yielding with good disease resistance. Coronado is about 6 days later than Cortez.
may be limited in Florida by the availability of seed.


Both


Because of susceptibility to crown rust, Coker 67-22 and Nora are being removed from
the recommended list.

Barley

Table 5. Yields of Selected Barley Varieties Grown at 3 Locations in
1972 and 1970-72 Averages.

Bushels per Acre
1972 2-year Avg. Quincy
Jay Marianna Quincy Avg. Jay Marianna 1971 1970 3-yr. Avg.

Florida 102 20 39 18 26 23 49 98 56 57
Barsoy 14 1 6 7 23 28 77 66 50
McNair 601 -- 2 3 -- 21 63 50 39
Miller 11 16 3 10 14 30 74 47 41
Ga-Jet 10 5 3 6 14 23 76 58 46


Florida 102 is the only barley variety currently being recommended for growing in
Florida. It is an early maturing, six-rowed, bearded barley released in 1967 by the
University of Florida Agricultural Experiment Stations. The heads are long and bend over as
the relatively plump kernels fill. The plants make an upright type of growth with only a
moderate amount of tillering. The straw is relatively stiff and fairly resistant to lodging.
Besides being sufficiently winter-hardy for the Southern Coastal Plain, Florida 102 has good
resistance to spot blotch, leaf rust, and mildew. A bearded type should offer no
disadvantage in machine harvesting as compared to beardless varieties; however, the concaves
in the combine should be set closer together in order to remove as much of the beard as
possible.


Barsoy, McNair 601, Miller, and Ga-Jet are not recommended for
Florida.


commercial production in


Triticale


Table 6. Yields and Other Characteristics of Triticale Varieties
Grown at 3 Locations in 1972 and 1971-72 Averages.


and Other Small Grains


Grain Yield in Pounds per Acre Heading
1972 2-year Averages Test* Leaf* Date
Variety Jay Marianna Quincy Avg. Jay Marianna Quincy Wt. Rust Quincy

FasGro 203 1422 1230 1626 1425 1701 1545 2313 43.8 tS 4- 2
FasGro 204 1536 1572 1074 1394 1488 1626 2007 41.8 tS 3-11
Pathfinder 1386 1128 1446 1320 ---- ---- --- 45.0 tS 4- 3
Florida 501 Oats 1038 804 2028 1290 ---- ---- ---- 34.3 30S 3-27
Mark IV 1158 1284 1332 1258 -- ---- ---- 41.8 tS 3-12
Florida 102 Barley 1056 1584 1128 1256 ---- ---- ---- 35.5 tS 3-18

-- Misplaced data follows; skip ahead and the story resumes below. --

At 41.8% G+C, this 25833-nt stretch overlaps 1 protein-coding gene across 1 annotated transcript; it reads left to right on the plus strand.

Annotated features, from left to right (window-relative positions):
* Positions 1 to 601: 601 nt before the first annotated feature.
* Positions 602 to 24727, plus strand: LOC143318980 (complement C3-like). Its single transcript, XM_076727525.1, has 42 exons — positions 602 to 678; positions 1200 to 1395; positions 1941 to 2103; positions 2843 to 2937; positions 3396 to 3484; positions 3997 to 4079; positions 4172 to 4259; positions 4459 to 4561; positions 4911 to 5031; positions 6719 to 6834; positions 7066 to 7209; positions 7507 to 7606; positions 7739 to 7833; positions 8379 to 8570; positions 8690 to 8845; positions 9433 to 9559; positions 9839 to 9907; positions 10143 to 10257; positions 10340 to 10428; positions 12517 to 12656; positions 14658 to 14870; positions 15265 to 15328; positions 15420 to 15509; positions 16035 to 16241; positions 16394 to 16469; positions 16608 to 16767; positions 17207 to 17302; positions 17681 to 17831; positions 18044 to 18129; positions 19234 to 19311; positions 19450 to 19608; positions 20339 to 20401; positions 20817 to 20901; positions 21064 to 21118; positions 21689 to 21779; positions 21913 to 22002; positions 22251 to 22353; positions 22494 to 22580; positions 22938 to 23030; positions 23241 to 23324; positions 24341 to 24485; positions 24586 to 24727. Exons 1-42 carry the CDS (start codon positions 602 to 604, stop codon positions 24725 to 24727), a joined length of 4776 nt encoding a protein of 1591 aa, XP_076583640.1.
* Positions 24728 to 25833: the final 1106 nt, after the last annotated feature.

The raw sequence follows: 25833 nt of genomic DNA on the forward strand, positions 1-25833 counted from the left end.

FasGro 208 1074 1194 1374 1217 1647 1677 2127 46.3 5S 4- 2
FasGro 205 1230 930 1218 1126 ---- ---- --- 46.5 tS 4- 1
Coker 68-19 Wheat 690 774 1710 1058 1305 1887 2565 55.5 tS 3-21
FasGro 209 1140 828 1020 996 1380 1434 1920 44.8 tS 4- 2
GrazeGrain 70A 810 780 804 798 ---- ---- ---- 47.0 25S 3-28
Grand Mean 1139 1100 1342
LSD (.05) 442 396 350
C.V. 27% 25% 18%
*Average of Marianna and Quincy data.








During the last several years, considerable interest has developed in a new small grain
crop called "Triticale". Triticale, a man-made plant species, was developed by plant
breeders to combine the grain quality, productivity, and disease resistance of wheat with
the vigor and hardiness of rye. It was produced by the use of colchicine to double the
chromosome number of the sterile hybrid that results from a cross between wheat and rye.
Triticale gets its name from a combination of the generic names of wheat (Triticum) and rye
(Secale).

Triticale is being evaluated as a new winter forage crop and feed grain for Florida.
The individual plants are quite impressive in appearance having long, broad leaves; large
stems; and long, bearded heads. The seed are normally large but usually are shriveled or
shrunken. Several hundred acres of Triticale have been grown by several north Florida
farmers. The varieties which they grew had a tendency to lodge and were very difficult to
combine.

Although results are available for only two years, it appears that triticale varieties
tested to date are unable to compete successfully with wheat foi grain and rye for forage.
The varieties available are unsatisfactory for bread making or for general purpose flours
but they are suitable for feed grain. At present, there are no market channels for this new
crop but the crop does have great potential and hopefully can be grown successfully in the
future.

Rye

Table 7. Characteristics of Recommended Rye Varieties.

Days Later Resistance to
Than Height Forage Leaf
Variety Fla. Black Inches Value Lodging Rust Anthracnose

Fla. Black 65 excellent fair poor fair
Weser 2 66 excellent fair good good
Wrens Abruzzi 2 67 excellent fair poor good
Gator 3 67 excellent good excellent poor
Explorer 5 67 excellent fair poor fair
Elbon 5 68 excellent fair poor fair
McNair Vita-Graze 4 67 excellent fair fair fair


Florida Black and Wrens Abruzzi produce forage earlier in the season than the other
recommended varieties and are best suited for early and mid-winter production. Vita-Graze,
Explorer, Elbon, Gator, and Weser produce most of their forage for winter and early spring
grazing.

Wintergrazer 70, Acco WR-811, Penngrazer-W, Wondergrazer, Gurlevs Grazer, Triple
Graze, Kool Graze, and Funk'l FW-188 produced satisfactory yields for the past one or two
year; however, they cannot be added to the recommended list until they have produced
satisfactory yields for three years. Funk's FW-188 is a mixture of Florida Black rye,
Wrens Abruzzi rye, Rosner triticale, W-425 wheat, and G-2419 hybrid wheat.









Forage Production

Table 8. Forage Production of Small Grain Varieties at
AREC, Quincy.

Pounds of Dry Matter per Acre
Variety 1970 1971 1972 3-Yr. Avg.

RYE
Explorer 5496 5031 4517 5015
Vita-Graze 5009 4732 4802 4848
Wrens Abruzzi 4786 4488 5034 4769
Elbon 4478 4464 4743 4562
Weser 4547 4644 4265 4485
Gator 4292 3903 4489 4228
Fla. Black 3798 3933 3788 3840
Wintergrazer 70 ---- 5491 5212 5352*
Acco WR-811 ---- 4957 5458 5208*
Funk's FW-188 ---- ---- 4637 ---
OATS
Fla. 501 3860 2665 3497 3341
Fla. 500 3851 3221 ---- 3536*
Ga. 7199 --- 3370 --
WHEAT
Wakeland 3153 3862 3450 3488
Blueboy 2954 2828 3818 3200
Coker 68-19 ---- 2895 2364 2630*
McNair 2203 ---- 2262 3239 2750*
Hadden 2344 2634 ---- 2489*
BARLEY
McNair 601 4191 3339 2124 3218
Fla. 102 3467 2938 2953 3119
TRITICALE
FasGro 203 ---- 3103 3204 3153*
FasGro 204 ---- 2834 2500 2667*
GrazeGrain 70A --- ---- 2777--

*Two-year Average.








RDB
8/72
200 CC